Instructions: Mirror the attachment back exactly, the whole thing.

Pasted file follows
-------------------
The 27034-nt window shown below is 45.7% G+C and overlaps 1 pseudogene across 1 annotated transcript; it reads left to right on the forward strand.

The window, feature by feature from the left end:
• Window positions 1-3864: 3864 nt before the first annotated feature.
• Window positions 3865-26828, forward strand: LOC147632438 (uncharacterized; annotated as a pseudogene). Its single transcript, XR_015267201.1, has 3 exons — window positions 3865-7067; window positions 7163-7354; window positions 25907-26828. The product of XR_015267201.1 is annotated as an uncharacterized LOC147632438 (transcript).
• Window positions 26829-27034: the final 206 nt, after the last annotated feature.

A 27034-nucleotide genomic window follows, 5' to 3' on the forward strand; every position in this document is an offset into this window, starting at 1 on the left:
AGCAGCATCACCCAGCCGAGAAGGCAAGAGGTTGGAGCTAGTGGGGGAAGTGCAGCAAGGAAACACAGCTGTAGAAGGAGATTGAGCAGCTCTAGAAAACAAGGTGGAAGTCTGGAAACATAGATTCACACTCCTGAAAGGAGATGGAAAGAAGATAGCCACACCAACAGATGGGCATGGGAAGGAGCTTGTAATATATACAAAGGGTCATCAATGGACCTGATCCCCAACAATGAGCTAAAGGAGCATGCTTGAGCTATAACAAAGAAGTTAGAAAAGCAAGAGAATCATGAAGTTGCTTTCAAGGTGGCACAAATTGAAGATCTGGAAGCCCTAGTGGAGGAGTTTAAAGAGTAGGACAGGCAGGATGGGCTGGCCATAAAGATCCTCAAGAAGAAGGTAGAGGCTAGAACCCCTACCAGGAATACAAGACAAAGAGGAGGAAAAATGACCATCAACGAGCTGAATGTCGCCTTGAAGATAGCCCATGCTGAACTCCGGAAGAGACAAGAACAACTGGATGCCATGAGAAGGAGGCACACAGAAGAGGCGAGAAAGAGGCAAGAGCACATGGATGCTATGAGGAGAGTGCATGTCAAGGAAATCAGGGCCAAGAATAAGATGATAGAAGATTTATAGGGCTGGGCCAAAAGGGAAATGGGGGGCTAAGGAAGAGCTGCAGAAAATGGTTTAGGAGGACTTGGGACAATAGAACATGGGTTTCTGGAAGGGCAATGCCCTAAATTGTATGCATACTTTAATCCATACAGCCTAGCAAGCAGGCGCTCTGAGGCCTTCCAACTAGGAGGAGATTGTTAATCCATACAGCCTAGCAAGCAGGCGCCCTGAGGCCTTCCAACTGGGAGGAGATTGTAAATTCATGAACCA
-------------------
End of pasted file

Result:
The 27034-nt window shown below is 45.7% G+C and overlaps 1 pseudogene across 1 annotated transcript; it reads left to right on the forward strand.

The window, feature by feature from the left end:
• Window positions 1-3864: 3864 nt before the first annotated feature.
• Window positions 3865-26828, forward strand: LOC147632438 (uncharacterized; annotated as a pseudogene). Its single transcript, XR_015267201.1, has 3 exons — window positions 3865-7067; window positions 7163-7354; window positions 25907-26828. The product of XR_015267201.1 is annotated as an uncharacterized LOC147632438 (transcript).
• Window positions 26829-27034: the final 206 nt, after the last annotated feature.

A 27034-nucleotide genomic window follows, 5' to 3' on the forward strand; every position in this document is an offset into this window, starting at 1 on the left:
AGCAGCATCACCCAGCCGAGAAGGCAAGAGGTTGGAGCTAGTGGGGGAAGTGCAGCAAGGAAACACAGCTGTAGAAGGAGATTGAGCAGCTCTAGAAAACAAGGTGGAAGTCTGGAAACATAGATTCACACTCCTGAAAGGAGATGGAAAGAAGATAGCCACACCAACAGATGGGCATGGGAAGGAGCTTGTAATATATACAAAGGGTCATCAATGGACCTGATCCCCAACAATGAGCTAAAGGAGCATGCTTGAGCTATAACAAAGAAGTTAGAAAAGCAAGAGAATCATGAAGTTGCTTTCAAGGTGGCACAAATTGAAGATCTGGAAGCCCTAGTGGAGGAGTTTAAAGAGTAGGACAGGCAGGATGGGCTGGCCATAAAGATCCTCAAGAAGAAGGTAGAGGCTAGAACCCCTACCAGGAATACAAGACAAAGAGGAGGAAAAATGACCATCAACGAGCTGAATGTCGCCTTGAAGATAGCCCATGCTGAACTCCGGAAGAGACAAGAACAACTGGATGCCATGAGAAGGAGGCACACAGAAGAGGCGAGAAAGAGGCAAGAGCACATGGATGCTATGAGGAGAGTGCATGTCAAGGAAATCAGGGCCAAGAATAAGATGATAGAAGATTTATAGGGCTGGGCCAAAAGGGAAATGGGGGGCTAAGGAAGAGCTGCAGAAAATGGTTTAGGAGGACTTGGGACAATAGAACATGGGTTTCTGGAAGGGCAATGCCCTAAATTGTATGCATACTTTAATCCATACAGCCTAGCAAGCAGGCGCTCTGAGGCCTTCCAACTAGGAGGAGATTGTTAATCCATACAGCCTAGCAAGCAGGCGCCCTGAGGCCTTCCAACTGGGAGGAGATTGTAAATTCATGAACCA